Plantagenet, of thee and these thy sons, Thy kinsman and thy friends, I'll have more lives Than drops of blood were in my father's veins.

CLIFFORD

Urge it no more; lest that, instead of words, I send thee, Warwick, such a messenger As shall revenge his death before I stir.

WARWICK

Poor Clifford! how I scorn his worthless threats!

YORK

Will you we show our title to the crown? If not, our swords shall plead it in the field.

KING HENRY VI

What title hast thou, traitor, to the crown? Thy father was, as thou art, Duke of York; Thy grandfather, Roger Mortimer, Earl of March: I am the son of Henry the Fifth, Who made the Dauphin and the French to stoop And seized upon their towns and provinces.

WARWICK

Talk not of France, sith thou hast lost it all.

KING HENRY VI

The lord protector lost it, and not I: When I was crown'd I was but nine months old.

RICHARD

You are old enough now, and yet, methinks, you lose. Father, tear the crown from the usurper's head.

EDWARD

Sweet father, do so; set it on your head.

MONTAGUE

Good brother, as thou lovest and honourest arms, Let's fight it out and not stand cavilling thus.

RICHARD

Sound drums and trumpets, and the king will fly.

YORK

Sons, peace!

KING HENRY VI

Peace, thou! and give King Henry leave to speak.

WARWICK

Plantagenet shall speak first: hear him, lords; And be you silent and attentive too, For he that interrupts him shall not live.

KING HENRY VI

Think'st thou that I will leave my kingly throne, Wherein my grandsire and my father sat? No: first shall war unpeople this my realm; Ay, and their colours, often borne in France, And now in England to our heart's great sorrow, Shall be my winding-sheet. Why faint you, lords? My title's good, and better far than his.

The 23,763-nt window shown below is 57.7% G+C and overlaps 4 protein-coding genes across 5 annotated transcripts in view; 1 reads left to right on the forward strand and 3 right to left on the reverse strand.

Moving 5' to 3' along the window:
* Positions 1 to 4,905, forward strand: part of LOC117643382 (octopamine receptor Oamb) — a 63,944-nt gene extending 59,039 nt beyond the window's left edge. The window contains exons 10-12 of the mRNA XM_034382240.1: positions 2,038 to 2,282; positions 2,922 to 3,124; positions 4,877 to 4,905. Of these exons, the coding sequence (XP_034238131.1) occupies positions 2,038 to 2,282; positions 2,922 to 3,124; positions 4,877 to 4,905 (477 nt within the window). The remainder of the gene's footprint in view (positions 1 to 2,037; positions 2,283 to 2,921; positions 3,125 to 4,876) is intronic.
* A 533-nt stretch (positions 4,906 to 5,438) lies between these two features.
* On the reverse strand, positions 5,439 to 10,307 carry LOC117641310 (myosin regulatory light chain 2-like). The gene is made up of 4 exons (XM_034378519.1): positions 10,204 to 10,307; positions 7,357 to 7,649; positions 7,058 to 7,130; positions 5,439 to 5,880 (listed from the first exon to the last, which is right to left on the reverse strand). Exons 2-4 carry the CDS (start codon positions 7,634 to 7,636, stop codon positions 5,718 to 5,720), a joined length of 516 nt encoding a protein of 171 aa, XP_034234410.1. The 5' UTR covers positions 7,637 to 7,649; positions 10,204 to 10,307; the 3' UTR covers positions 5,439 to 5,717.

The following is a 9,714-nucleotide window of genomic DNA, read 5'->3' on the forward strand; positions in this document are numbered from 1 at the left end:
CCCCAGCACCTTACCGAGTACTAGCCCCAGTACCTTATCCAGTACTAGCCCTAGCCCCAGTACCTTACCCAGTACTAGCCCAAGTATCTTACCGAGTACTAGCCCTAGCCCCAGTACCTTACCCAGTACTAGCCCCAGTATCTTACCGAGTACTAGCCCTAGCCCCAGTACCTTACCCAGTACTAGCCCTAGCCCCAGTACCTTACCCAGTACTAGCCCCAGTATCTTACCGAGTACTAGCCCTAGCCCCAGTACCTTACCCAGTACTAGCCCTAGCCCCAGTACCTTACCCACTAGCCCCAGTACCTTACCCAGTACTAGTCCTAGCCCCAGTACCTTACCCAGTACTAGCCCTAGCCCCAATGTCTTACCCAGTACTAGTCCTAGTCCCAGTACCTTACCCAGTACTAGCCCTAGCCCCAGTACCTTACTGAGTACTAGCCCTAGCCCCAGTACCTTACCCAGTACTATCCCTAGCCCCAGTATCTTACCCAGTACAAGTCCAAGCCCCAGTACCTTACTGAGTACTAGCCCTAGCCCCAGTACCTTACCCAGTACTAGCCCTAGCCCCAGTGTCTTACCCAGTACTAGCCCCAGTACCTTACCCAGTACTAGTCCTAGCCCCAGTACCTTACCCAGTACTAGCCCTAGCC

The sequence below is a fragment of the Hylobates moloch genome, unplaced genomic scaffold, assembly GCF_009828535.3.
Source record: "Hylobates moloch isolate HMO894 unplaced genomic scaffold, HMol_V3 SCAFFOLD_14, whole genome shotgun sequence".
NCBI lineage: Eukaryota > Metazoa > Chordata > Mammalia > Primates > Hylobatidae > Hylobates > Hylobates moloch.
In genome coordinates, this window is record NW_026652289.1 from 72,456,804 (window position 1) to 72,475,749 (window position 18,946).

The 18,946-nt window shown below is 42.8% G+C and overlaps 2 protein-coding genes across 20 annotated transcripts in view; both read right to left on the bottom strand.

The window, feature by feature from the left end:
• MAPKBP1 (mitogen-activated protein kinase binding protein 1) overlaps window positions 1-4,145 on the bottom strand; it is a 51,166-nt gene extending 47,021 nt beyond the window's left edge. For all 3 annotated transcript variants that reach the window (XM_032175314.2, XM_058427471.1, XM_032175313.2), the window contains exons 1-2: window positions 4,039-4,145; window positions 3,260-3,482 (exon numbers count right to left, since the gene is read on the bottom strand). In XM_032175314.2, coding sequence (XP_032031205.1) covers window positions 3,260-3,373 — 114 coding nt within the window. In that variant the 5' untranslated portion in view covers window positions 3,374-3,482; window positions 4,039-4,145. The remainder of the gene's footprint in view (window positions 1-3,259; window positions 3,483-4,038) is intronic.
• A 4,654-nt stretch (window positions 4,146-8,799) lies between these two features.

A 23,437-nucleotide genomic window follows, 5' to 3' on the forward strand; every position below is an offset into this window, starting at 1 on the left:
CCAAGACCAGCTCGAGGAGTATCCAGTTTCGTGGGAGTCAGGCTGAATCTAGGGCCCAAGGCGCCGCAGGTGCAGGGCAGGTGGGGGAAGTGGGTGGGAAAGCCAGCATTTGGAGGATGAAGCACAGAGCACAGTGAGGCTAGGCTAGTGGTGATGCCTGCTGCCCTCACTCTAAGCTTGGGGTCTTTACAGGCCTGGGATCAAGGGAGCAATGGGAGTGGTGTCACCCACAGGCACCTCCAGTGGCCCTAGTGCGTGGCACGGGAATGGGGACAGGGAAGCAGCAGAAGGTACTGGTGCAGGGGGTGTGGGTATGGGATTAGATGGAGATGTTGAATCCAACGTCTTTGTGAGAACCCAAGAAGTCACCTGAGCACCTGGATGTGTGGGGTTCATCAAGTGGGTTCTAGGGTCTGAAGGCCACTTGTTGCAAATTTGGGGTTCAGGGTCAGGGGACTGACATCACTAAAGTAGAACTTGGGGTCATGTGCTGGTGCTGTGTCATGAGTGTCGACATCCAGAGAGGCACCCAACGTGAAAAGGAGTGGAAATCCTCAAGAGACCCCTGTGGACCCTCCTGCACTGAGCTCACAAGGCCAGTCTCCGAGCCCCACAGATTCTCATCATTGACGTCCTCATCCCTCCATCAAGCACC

WARWICK

Prove it, Henry, and thou shalt be king.

KING HENRY VI

Henry the Fourth by conquest got the crown.

YORK

'Twas by rebellion against his king.

KING HENRY VI

[Aside] I know not what to say; my title's weak.— Tell me, may not a king adopt an heir?

YORK

What then?

KING HENRY VI

An if he may, then am I lawful king; For Richard, in the view of many lords, Resign'd the crown to Henry the Fourth, Whose heir my father was, and I am his.

YORK

He rose against him, being his sovereign, And made him to resign his crown perforce.

WARWICK

Suppose, my lords, he did it unconstrain'd, Think you 'twere prejudicial to his crown?

EXETER

No; for he could not so resign his crown But that the next heir should succeed and reign.

KING HENRY VI

Art thou against us, Duke of Exeter?

EXETER

His is the right, and therefore pardon me.

YORK

Why whisper you, my lords, and answer not?

EXETER

My conscience tells me he is lawful king.

KING HENRY VI

[Aside] All will revolt from me, and turn to him.

NORTHUMBERLAND

Plantagenet, for all the claim thou lay'st, Think not that Henry shall be so deposed.

WARWICK

Deposed he shall be, in despite of all.

NORTHUMBERLAND

Thou art deceived: 'tis not thy southern power, Of Essex, Norfolk, Suffolk, nor of Kent, Which makes thee thus presumptuous and proud, Can set the duke up in despite of me.

CLIFFORD

King Henry, be thy title right or wrong, Lord Clifford vows to fight in thy defence: May that ground gape and swallow me alive, Where I shall kneel to him that slew my father!

KING HENRY VI

O Clifford, how thy words revive my heart!

YORK

Henry of Lancaster, resign thy crown. What mutter you, or what conspire you, lords?

WARWICK

Do right unto this princely Duke of York, Or I will fill the house with armed men, And over the chair of state, where now he sits, Write up his title with usurping blood.

He stamps with his foot and the soldiers show themselves

KING HENRY VI

My Lord of Warwick, hear me but one word: Let me for this my life-time reign as king.

YORK

Confirm the crown to me and to mine heirs, And thou shalt reign in quiet while thou livest.

KING HENRY VI

I am content: Richard Plantagenet, Enjoy the kingdom after my decease.

CLIFFORD

What wrong is this unto the prince your son!

WARWICK